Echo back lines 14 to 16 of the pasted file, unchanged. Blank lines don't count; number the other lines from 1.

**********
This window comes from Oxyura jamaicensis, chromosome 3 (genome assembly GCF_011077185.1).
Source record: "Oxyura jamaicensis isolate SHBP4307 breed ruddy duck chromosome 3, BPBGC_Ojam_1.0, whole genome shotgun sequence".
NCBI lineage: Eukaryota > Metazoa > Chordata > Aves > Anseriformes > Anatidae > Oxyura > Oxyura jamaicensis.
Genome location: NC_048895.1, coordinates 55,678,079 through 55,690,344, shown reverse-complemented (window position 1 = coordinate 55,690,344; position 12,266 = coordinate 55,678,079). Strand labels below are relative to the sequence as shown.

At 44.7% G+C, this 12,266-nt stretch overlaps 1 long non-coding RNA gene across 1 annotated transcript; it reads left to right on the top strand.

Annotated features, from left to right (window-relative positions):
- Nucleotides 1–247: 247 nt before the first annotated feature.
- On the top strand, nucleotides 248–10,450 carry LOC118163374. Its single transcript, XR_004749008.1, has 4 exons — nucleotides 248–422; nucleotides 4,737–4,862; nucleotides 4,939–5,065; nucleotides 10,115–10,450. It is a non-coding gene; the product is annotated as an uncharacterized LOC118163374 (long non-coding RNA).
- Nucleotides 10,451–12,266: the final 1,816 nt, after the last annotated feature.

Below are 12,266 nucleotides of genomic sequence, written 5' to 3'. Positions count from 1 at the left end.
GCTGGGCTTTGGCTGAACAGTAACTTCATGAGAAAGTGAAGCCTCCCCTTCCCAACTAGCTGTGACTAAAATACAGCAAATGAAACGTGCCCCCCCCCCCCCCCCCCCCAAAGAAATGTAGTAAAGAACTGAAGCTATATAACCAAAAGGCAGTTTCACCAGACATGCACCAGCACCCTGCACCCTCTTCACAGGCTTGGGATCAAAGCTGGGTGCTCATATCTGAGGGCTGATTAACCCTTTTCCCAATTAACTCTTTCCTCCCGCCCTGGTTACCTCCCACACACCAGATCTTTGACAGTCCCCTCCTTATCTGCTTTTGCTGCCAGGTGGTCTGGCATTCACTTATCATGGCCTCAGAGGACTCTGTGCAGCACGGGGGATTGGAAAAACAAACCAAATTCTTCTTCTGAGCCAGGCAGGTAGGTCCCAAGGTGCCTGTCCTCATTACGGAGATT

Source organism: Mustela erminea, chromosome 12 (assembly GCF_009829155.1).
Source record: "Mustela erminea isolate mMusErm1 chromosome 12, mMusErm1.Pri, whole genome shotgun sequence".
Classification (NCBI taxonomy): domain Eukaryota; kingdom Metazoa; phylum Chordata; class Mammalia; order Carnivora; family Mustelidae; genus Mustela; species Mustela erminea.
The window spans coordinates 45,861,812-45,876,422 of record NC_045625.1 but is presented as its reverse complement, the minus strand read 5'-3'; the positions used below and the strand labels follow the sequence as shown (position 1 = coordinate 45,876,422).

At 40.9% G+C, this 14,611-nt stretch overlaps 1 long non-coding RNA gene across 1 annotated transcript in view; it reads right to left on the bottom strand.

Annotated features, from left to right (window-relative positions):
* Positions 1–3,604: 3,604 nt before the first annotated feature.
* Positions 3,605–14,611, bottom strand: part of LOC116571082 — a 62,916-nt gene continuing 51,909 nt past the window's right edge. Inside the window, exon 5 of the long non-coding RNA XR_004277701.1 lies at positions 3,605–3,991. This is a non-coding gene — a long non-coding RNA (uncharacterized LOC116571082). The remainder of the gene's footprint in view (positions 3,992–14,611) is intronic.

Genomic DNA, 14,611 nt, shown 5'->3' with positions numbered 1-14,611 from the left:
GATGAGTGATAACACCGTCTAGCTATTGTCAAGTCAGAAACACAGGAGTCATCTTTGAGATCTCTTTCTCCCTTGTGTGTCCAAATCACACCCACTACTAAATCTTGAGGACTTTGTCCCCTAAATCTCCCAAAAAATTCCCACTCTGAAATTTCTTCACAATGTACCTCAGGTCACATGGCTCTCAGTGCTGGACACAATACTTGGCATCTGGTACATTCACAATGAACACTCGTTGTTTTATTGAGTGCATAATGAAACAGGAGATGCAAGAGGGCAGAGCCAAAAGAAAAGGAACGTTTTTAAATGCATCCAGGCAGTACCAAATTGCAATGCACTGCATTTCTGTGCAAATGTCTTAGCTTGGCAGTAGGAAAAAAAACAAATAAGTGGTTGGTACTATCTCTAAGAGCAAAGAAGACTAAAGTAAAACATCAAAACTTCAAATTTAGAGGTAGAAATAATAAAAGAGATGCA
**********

Classification (NCBI taxonomy): domain Eukaryota; kingdom Metazoa; phylum Chordata; class Mammalia; order Carnivora; family Mustelidae; genus Mustela; species Mustela erminea.
The window spans coordinates 45,861,812-45,876,422 of record NC_045625.1 but is presented as its reverse complement, the minus strand read 5'-3'; the positions used below and the strand labels follow the sequence as shown (position 1 = coordinate 45,876,422).

At 40.9% G+C, this 14,611-nt stretch overlaps 1 long non-coding RNA gene across 1 annotated transcript in view; it reads right to left on the bottom strand.